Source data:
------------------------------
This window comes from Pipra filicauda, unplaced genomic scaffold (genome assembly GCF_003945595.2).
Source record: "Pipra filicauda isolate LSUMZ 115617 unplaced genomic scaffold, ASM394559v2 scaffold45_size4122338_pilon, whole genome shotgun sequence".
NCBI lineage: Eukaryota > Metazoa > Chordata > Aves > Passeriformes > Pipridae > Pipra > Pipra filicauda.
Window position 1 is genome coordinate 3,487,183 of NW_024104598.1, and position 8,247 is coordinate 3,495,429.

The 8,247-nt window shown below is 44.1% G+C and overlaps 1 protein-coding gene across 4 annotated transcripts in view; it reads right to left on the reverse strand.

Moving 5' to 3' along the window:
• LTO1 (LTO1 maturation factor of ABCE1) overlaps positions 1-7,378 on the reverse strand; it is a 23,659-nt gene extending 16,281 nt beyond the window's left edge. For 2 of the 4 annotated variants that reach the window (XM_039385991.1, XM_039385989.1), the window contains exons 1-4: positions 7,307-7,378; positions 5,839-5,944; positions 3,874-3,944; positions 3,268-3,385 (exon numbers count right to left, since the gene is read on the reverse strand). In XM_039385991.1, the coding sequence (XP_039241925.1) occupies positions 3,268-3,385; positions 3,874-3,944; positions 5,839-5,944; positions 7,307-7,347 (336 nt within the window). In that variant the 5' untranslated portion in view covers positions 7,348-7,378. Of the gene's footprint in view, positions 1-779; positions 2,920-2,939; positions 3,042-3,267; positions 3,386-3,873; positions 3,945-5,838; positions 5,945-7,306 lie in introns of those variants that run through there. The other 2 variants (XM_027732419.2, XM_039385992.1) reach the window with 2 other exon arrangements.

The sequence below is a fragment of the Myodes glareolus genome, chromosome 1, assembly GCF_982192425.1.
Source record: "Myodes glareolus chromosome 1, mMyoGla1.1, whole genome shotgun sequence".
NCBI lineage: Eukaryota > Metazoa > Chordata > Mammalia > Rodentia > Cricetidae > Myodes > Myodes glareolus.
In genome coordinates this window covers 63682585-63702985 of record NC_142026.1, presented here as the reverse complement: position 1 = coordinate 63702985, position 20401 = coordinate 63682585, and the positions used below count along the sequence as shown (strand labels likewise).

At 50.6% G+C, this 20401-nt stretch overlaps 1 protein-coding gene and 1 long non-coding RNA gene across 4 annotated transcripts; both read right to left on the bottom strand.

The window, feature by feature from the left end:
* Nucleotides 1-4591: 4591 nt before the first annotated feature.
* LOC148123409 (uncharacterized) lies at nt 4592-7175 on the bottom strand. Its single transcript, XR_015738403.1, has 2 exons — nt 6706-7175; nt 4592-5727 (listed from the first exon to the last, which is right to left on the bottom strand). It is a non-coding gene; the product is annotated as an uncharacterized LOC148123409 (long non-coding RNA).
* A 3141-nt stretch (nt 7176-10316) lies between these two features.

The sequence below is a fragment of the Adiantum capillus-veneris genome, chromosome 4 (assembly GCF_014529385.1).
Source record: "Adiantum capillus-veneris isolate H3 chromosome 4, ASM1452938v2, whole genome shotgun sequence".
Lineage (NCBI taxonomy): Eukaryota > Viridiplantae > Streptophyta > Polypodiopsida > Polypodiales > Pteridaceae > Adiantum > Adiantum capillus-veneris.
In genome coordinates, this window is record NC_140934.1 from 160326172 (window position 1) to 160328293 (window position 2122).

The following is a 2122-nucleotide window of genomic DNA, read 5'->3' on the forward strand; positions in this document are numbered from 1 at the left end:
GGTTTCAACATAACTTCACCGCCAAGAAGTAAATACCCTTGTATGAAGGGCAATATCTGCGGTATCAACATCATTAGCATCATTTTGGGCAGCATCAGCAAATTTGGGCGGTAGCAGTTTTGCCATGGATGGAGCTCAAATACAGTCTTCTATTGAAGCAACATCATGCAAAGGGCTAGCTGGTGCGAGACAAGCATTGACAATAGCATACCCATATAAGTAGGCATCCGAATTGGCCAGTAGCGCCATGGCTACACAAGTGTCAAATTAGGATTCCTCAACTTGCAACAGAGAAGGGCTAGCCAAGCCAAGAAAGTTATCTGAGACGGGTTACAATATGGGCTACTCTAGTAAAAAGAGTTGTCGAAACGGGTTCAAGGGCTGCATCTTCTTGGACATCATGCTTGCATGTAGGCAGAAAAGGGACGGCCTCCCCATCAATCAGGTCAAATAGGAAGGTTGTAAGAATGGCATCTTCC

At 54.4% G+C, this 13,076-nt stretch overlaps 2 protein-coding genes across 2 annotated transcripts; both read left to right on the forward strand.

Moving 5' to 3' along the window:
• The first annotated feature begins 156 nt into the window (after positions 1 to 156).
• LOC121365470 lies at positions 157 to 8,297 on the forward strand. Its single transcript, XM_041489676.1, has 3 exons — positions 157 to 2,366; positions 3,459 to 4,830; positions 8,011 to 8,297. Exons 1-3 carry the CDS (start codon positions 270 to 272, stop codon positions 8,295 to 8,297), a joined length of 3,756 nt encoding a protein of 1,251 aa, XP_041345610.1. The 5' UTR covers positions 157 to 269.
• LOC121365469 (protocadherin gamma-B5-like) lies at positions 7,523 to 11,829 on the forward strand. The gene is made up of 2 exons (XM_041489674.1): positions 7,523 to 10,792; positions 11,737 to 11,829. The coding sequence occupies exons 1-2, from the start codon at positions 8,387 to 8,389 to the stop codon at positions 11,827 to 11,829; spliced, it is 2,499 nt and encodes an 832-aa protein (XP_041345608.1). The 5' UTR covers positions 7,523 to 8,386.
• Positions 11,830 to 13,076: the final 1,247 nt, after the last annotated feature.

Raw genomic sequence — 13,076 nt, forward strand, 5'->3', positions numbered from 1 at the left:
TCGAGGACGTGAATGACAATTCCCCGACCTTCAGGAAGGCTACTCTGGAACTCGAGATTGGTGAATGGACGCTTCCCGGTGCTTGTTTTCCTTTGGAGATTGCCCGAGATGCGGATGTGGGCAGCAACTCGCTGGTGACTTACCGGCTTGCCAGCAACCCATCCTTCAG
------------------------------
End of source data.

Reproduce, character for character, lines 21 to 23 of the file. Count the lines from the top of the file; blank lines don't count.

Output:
The following is a 2122-nucleotide window of genomic DNA, read 5'->3' on the forward strand; positions in this document are numbered from 1 at the left end:
GGTTTCAACATAACTTCACCGCCAAGAAGTAAATACCCTTGTATGAAGGGCAATATCTGCGGTATCAACATCATTAGCATCATTTTGGGCAGCATCAGCAAATTTGGGCGGTAGCAGTTTTGCCATGGATGGAGCTCAAATACAGTCTTCTATTGAAGCAACATCATGCAAAGGGCTAGCTGGTGCGAGACAAGCATTGACAATAGCATACCCATATAAGTAGGCATCCGAATTGGCCAGTAGCGCCATGGCTACACAAGTGTCAAATTAGGATTCCTCAACTTGCAACAGAGAAGGGCTAGCCAAGCCAAGAAAGTTATCTGAGACGGGTTACAATATGGGCTACTCTAGTAAAAAGAGTTGTCGAAACGGGTTCAAGGGCTGCATCTTCTTGGACATCATGCTTGCATGTAGGCAGAAAAGGGACGGCCTCCCCATCAATCAGGTCAAATAGGAAGGTTGTAAGAATGGCATCTTCC

At 54.4% G+C, this 13,076-nt stretch overlaps 2 protein-coding genes across 2 annotated transcripts; both read left to right on the forward strand.